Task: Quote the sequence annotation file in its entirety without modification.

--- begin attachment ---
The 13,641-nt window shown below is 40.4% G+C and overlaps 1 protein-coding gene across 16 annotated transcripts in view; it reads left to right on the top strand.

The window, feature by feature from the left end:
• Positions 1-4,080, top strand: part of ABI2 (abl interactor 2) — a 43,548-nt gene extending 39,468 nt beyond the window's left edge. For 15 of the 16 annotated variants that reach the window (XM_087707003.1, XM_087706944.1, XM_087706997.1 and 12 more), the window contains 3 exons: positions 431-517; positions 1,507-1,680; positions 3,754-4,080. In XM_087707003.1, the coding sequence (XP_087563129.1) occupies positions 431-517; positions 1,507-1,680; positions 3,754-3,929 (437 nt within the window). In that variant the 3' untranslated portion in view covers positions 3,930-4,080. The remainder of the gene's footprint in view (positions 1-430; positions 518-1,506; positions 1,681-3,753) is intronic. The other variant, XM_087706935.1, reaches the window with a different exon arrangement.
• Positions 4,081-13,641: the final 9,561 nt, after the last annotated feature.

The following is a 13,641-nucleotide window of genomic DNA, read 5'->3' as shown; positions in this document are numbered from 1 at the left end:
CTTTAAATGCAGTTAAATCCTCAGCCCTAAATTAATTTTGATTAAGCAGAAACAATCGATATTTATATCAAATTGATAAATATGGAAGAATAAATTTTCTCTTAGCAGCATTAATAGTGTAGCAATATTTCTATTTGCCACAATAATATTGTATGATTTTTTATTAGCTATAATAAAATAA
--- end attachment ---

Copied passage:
The 13,641-nt window shown below is 40.4% G+C and overlaps 1 protein-coding gene across 16 annotated transcripts in view; it reads left to right on the top strand.

The window, feature by feature from the left end:
• Positions 1-4,080, top strand: part of ABI2 (abl interactor 2) — a 43,548-nt gene extending 39,468 nt beyond the window's left edge. For 15 of the 16 annotated variants that reach the window (XM_087707003.1, XM_087706944.1, XM_087706997.1 and 12 more), the window contains 3 exons: positions 431-517; positions 1,507-1,680; positions 3,754-4,080. In XM_087707003.1, the coding sequence (XP_087563129.1) occupies positions 431-517; positions 1,507-1,680; positions 3,754-3,929 (437 nt within the window). In that variant the 3' untranslated portion in view covers positions 3,930-4,080. The remainder of the gene's footprint in view (positions 1-430; positions 518-1,506; positions 1,681-3,753) is intronic. The other variant, XM_087706935.1, reaches the window with a different exon arrangement.
• Positions 4,081-13,641: the final 9,561 nt, after the last annotated feature.

The following is a 13,641-nucleotide window of genomic DNA, read 5'->3' as shown; positions in this document are numbered from 1 at the left end:
CTTTAAATGCAGTTAAATCCTCAGCCCTAAATTAATTTTGATTAAGCAGAAACAATCGATATTTATATCAAATTGATAAATATGGAAGAATAAATTTTCTCTTAGCAGCATTAATAGTGTAGCAATATTTCTATTTGCCACAATAATATTGTATGATTTTTTATTAGCTATAATAAAATAA